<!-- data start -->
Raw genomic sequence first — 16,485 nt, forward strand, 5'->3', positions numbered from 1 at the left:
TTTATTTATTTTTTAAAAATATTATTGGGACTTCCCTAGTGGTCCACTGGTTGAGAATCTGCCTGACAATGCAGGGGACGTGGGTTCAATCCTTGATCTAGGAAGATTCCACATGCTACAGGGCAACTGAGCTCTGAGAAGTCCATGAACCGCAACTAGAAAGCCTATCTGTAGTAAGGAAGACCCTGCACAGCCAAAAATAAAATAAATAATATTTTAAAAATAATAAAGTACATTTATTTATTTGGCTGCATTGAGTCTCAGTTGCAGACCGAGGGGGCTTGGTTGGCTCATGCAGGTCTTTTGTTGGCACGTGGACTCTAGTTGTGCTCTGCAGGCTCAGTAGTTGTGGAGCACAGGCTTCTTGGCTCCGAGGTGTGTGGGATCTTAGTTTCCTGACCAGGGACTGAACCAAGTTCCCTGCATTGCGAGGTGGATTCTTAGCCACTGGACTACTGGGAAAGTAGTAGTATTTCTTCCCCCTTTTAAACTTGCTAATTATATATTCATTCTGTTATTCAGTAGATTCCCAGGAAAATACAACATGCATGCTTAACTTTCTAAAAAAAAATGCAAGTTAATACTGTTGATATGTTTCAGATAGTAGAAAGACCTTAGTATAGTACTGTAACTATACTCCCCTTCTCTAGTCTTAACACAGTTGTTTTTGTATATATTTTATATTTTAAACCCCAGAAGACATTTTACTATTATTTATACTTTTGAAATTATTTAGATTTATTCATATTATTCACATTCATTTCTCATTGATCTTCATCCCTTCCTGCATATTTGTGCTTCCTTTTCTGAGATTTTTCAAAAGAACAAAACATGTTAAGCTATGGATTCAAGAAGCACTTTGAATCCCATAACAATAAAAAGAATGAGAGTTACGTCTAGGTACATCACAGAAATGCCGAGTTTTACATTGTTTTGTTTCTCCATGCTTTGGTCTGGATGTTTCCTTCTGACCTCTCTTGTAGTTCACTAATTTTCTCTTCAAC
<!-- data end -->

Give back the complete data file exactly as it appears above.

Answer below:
Raw genomic sequence first — 16,485 nt, forward strand, 5'->3', positions numbered from 1 at the left:
TTTATTTATTTTTTAAAAATATTATTGGGACTTCCCTAGTGGTCCACTGGTTGAGAATCTGCCTGACAATGCAGGGGACGTGGGTTCAATCCTTGATCTAGGAAGATTCCACATGCTACAGGGCAACTGAGCTCTGAGAAGTCCATGAACCGCAACTAGAAAGCCTATCTGTAGTAAGGAAGACCCTGCACAGCCAAAAATAAAATAAATAATATTTTAAAAATAATAAAGTACATTTATTTATTTGGCTGCATTGAGTCTCAGTTGCAGACCGAGGGGGCTTGGTTGGCTCATGCAGGTCTTTTGTTGGCACGTGGACTCTAGTTGTGCTCTGCAGGCTCAGTAGTTGTGGAGCACAGGCTTCTTGGCTCCGAGGTGTGTGGGATCTTAGTTTCCTGACCAGGGACTGAACCAAGTTCCCTGCATTGCGAGGTGGATTCTTAGCCACTGGACTACTGGGAAAGTAGTAGTATTTCTTCCCCCTTTTAAACTTGCTAATTATATATTCATTCTGTTATTCAGTAGATTCCCAGGAAAATACAACATGCATGCTTAACTTTCTAAAAAAAAATGCAAGTTAATACTGTTGATATGTTTCAGATAGTAGAAAGACCTTAGTATAGTACTGTAACTATACTCCCCTTCTCTAGTCTTAACACAGTTGTTTTTGTATATATTTTATATTTTAAACCCCAGAAGACATTTTACTATTATTTATACTTTTGAAATTATTTAGATTTATTCATATTATTCACATTCATTTCTCATTGATCTTCATCCCTTCCTGCATATTTGTGCTTCCTTTTCTGAGATTTTTCAAAAGAACAAAACATGTTAAGCTATGGATTCAAGAAGCACTTTGAATCCCATAACAATAAAAAGAATGAGAGTTACGTCTAGGTACATCACAGAAATGCCGAGTTTTACATTGTTTTGTTTCTCCATGCTTTGGTCTGGATGTTTCCTTCTGACCTCTCTTGTAGTTCACTAATTTTCTCTTCAAC